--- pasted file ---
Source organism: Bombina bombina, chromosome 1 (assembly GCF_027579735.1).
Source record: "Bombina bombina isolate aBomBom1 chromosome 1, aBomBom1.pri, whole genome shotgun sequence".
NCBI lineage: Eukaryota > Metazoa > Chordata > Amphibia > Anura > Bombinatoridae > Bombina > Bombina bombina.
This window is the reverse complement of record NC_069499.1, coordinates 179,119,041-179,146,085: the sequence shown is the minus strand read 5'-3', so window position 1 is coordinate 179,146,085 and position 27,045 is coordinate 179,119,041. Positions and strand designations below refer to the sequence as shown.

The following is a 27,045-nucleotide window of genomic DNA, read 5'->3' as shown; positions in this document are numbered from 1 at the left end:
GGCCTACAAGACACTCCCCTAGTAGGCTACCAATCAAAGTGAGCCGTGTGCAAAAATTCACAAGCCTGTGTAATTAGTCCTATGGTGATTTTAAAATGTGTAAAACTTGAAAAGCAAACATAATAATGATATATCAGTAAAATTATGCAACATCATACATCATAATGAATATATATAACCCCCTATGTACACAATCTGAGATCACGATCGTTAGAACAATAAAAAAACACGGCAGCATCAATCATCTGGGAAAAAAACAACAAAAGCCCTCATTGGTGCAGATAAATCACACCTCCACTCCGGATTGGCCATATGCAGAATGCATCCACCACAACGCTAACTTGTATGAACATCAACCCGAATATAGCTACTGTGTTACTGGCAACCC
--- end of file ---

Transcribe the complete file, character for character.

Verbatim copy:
Source organism: Bombina bombina, chromosome 1 (assembly GCF_027579735.1).
Source record: "Bombina bombina isolate aBomBom1 chromosome 1, aBomBom1.pri, whole genome shotgun sequence".
NCBI lineage: Eukaryota > Metazoa > Chordata > Amphibia > Anura > Bombinatoridae > Bombina > Bombina bombina.
This window is the reverse complement of record NC_069499.1, coordinates 179,119,041-179,146,085: the sequence shown is the minus strand read 5'-3', so window position 1 is coordinate 179,146,085 and position 27,045 is coordinate 179,119,041. Positions and strand designations below refer to the sequence as shown.

The following is a 27,045-nucleotide window of genomic DNA, read 5'->3' as shown; positions in this document are numbered from 1 at the left end:
GGCCTACAAGACACTCCCCTAGTAGGCTACCAATCAAAGTGAGCCGTGTGCAAAAATTCACAAGCCTGTGTAATTAGTCCTATGGTGATTTTAAAATGTGTAAAACTTGAAAAGCAAACATAATAATGATATATCAGTAAAATTATGCAACATCATACATCATAATGAATATATATAACCCCCTATGTACACAATCTGAGATCACGATCGTTAGAACAATAAAAAAACACGGCAGCATCAATCATCTGGGAAAAAAACAACAAAAGCCCTCATTGGTGCAGATAAATCACACCTCCACTCCGGATTGGCCATATGCAGAATGCATCCACCACAACGCTAACTTGTATGAACATCAACCCGAATATAGCTACTGTGTTACTGGCAACCC